When are we actually mentally ill?
An essential part of life’s journey is learning how to cope emotionally with life’s ups and downs; pressure and stress, broken hearts, and even the effects of mind altering substances and no sleep. In some cases, people believe that if we have any difficult feelings at all, we are instantly suffering from mental illness, and we should wear this as a badge.
Today it sometimes seems we should all apparently be living in a Disneyland state of mind or there is something wrong. This is simply delusional and totally unfair, on young people in particular, who are on that extremely emotionally rocky path through puberty and into adulthood. This does more psychological damage than the difficult thoughts and emotions they are trying to deal with. Are our young people being raised in a culture where it is quite easy to be labelled mentally ill, even when you aren’t? “Awareness Raising about Mental Illness,” as a cultural necessity to break stigma, has made many young people hyper aware, paranoid, or panicking, regarding their own mental health. Hence the production of “snowflakes.” Arguably we have moved away from kids being allowed to experience distress, come out the other side, and build resilience. These days, kids are encouraged to make relentless demands about how they want to be treated and seen by others; demands that sometimes are incompatible with free speech or due process. It can be argued that certain whiny and censorious young people are far too molly-coddled and indulged. These young people use the protection of their mental health as an excuse to shut up people who say things they don’t want to hear. I have no doubt that this sometimes happens for those from more cosseted and privileged environments and is an undesirable outcome.
The problem though with any generalisation about young people is that we risk judging everyone the same, in virtue of what demographic group they belong to. We should remember that most young people do not have the luxury of the whiny indulgence of those labelled ‘snowflakes.’
The Backlash – ‘Therapy Culture?
Some folk from older generations are very cynical, angry and outraged because they believe we are now living in this ‘Therapy Culture.’ Many of these folks argue we should not have any help to maintain mental health in Education Establishments for example because, “I’m alright Jack. I had a tough life and I never had any help. These kids need to toughen up. If they can’t cope, they shouldn’t be here.” With help and support you should be there if you are as intellectually capable as others. You may have to navigate more hurdles than most but you can do it without a patronising attitude from people who know nothing. As a mature student, I could not have achieved a Masters degree without the support of the University Mental Health support team.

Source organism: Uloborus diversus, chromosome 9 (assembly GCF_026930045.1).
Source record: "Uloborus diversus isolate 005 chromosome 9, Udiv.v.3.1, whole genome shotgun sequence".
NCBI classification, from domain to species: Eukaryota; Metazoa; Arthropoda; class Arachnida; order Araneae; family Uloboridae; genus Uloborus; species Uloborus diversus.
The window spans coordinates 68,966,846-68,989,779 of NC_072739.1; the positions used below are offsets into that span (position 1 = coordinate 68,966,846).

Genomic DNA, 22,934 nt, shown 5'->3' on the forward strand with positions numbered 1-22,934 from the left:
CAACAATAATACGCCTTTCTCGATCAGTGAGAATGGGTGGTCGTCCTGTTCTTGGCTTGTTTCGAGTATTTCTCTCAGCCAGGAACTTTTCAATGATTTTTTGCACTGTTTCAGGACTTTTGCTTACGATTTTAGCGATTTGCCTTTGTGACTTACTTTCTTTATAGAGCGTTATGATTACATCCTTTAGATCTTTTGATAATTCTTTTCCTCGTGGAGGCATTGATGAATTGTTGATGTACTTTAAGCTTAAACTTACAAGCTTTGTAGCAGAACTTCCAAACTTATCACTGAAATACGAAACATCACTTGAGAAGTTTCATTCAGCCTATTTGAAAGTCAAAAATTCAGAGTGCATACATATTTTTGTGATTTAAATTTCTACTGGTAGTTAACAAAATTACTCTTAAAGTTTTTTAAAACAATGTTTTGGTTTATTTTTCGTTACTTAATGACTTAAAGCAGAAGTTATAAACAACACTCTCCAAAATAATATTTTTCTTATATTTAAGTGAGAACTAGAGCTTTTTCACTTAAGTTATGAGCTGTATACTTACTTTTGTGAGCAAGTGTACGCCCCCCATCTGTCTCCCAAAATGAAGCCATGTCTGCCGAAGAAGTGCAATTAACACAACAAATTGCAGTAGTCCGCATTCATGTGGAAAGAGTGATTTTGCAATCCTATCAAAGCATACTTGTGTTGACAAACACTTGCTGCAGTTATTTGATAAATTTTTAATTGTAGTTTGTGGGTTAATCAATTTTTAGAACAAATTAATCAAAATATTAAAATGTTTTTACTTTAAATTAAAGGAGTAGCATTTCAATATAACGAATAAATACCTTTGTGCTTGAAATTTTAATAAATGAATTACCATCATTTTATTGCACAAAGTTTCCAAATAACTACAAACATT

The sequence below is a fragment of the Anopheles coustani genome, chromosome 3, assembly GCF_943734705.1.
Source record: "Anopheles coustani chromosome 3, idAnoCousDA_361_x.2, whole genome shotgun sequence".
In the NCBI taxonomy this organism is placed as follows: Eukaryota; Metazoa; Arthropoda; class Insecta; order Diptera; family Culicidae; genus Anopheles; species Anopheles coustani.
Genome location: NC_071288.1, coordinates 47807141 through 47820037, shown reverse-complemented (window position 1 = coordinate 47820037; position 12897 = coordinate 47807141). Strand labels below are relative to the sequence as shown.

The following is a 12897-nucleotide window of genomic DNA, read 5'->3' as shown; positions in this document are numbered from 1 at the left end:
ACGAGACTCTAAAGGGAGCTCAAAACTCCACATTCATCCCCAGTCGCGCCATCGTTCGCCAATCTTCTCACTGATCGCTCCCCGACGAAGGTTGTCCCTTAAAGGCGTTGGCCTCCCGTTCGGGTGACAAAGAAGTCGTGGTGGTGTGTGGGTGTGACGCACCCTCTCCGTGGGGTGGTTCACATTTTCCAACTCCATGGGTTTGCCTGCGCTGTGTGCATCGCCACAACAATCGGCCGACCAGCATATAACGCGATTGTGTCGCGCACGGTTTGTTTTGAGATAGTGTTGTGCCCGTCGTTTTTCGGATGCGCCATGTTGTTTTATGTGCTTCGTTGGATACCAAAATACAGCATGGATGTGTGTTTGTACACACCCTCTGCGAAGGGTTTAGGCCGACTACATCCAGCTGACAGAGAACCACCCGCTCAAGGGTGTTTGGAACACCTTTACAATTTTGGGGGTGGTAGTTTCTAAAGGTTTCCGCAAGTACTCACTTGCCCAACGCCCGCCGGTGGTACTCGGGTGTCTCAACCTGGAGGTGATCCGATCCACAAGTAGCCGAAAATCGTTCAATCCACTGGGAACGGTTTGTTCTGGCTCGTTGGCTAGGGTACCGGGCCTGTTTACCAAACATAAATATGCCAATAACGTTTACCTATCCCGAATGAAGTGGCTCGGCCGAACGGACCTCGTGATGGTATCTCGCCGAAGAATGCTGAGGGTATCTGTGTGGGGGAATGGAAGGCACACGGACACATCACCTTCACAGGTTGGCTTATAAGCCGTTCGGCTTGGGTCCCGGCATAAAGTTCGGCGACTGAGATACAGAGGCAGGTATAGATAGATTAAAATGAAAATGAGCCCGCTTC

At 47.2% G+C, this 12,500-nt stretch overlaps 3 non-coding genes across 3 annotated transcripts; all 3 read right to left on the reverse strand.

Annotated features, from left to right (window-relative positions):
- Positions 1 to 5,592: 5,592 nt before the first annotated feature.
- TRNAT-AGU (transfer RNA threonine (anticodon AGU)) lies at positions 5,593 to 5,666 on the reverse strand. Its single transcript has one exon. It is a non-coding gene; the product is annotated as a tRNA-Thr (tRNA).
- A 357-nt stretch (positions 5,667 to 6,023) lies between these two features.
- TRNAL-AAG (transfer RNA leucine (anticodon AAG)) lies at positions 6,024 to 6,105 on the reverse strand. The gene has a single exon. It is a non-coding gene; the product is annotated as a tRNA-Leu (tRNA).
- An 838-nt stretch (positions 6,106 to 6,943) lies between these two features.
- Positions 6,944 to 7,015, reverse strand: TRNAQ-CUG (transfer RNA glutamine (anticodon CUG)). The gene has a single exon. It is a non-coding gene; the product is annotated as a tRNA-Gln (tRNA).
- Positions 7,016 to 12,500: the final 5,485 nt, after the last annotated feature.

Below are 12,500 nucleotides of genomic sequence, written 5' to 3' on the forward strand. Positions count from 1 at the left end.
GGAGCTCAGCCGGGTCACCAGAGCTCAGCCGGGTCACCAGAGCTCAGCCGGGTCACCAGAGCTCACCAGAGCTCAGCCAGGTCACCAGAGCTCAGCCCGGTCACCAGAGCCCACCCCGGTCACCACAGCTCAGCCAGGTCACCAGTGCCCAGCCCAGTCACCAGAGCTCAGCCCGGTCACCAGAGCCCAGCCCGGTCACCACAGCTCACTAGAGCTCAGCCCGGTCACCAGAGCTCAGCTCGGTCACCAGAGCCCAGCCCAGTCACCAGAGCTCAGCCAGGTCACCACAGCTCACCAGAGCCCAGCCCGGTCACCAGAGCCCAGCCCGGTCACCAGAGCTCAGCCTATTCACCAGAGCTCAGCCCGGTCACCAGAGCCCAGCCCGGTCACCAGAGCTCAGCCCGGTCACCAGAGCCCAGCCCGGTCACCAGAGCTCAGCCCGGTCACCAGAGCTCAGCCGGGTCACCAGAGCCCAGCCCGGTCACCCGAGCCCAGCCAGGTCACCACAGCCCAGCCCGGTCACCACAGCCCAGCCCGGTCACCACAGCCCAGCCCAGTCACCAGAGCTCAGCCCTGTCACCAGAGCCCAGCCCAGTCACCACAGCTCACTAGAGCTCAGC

Here’s the thing. In my own, and many other’s experience, long-term mental illness starts post-puberty, and normally kicks in sometime in-between your teens and your early 20’s. If I had known at that young age what was going on, and been able to access help, I would not have spent so many years ‘getting out of my head,’ trying to escape my mind, feeling different to everyone else but ignorant as to why. I would not have lurched from crisis to crisis. I would not have left a path of destruction behind me during a manic episode for example. I would not have had to endure months of debilitating depression and social isolation without feeling like I was just a worthless piece of shit. Most young people with addiction problems, or serious drug and alcohol use are self-medicating a dysfunctional mind in order to cope. When those coping mechanisms become habits to fall back on lives get ruined and you cannot function. People living on the streets, not able to hold a job down and continually trapped in a cycle using any mind changing substance they can to escape, do not on the whole do this as ‘a lifestyle choice.’ People trapped in their homes without the tools or knowledge to manage debilitating conditions are the invisible casualties of the, “just snap out of it brigade.” These people could have benefitted if they knew what was going on. Some would obviously not whatever information was available, but that does not mean we should not make sure therapy is available in young people’s formative years.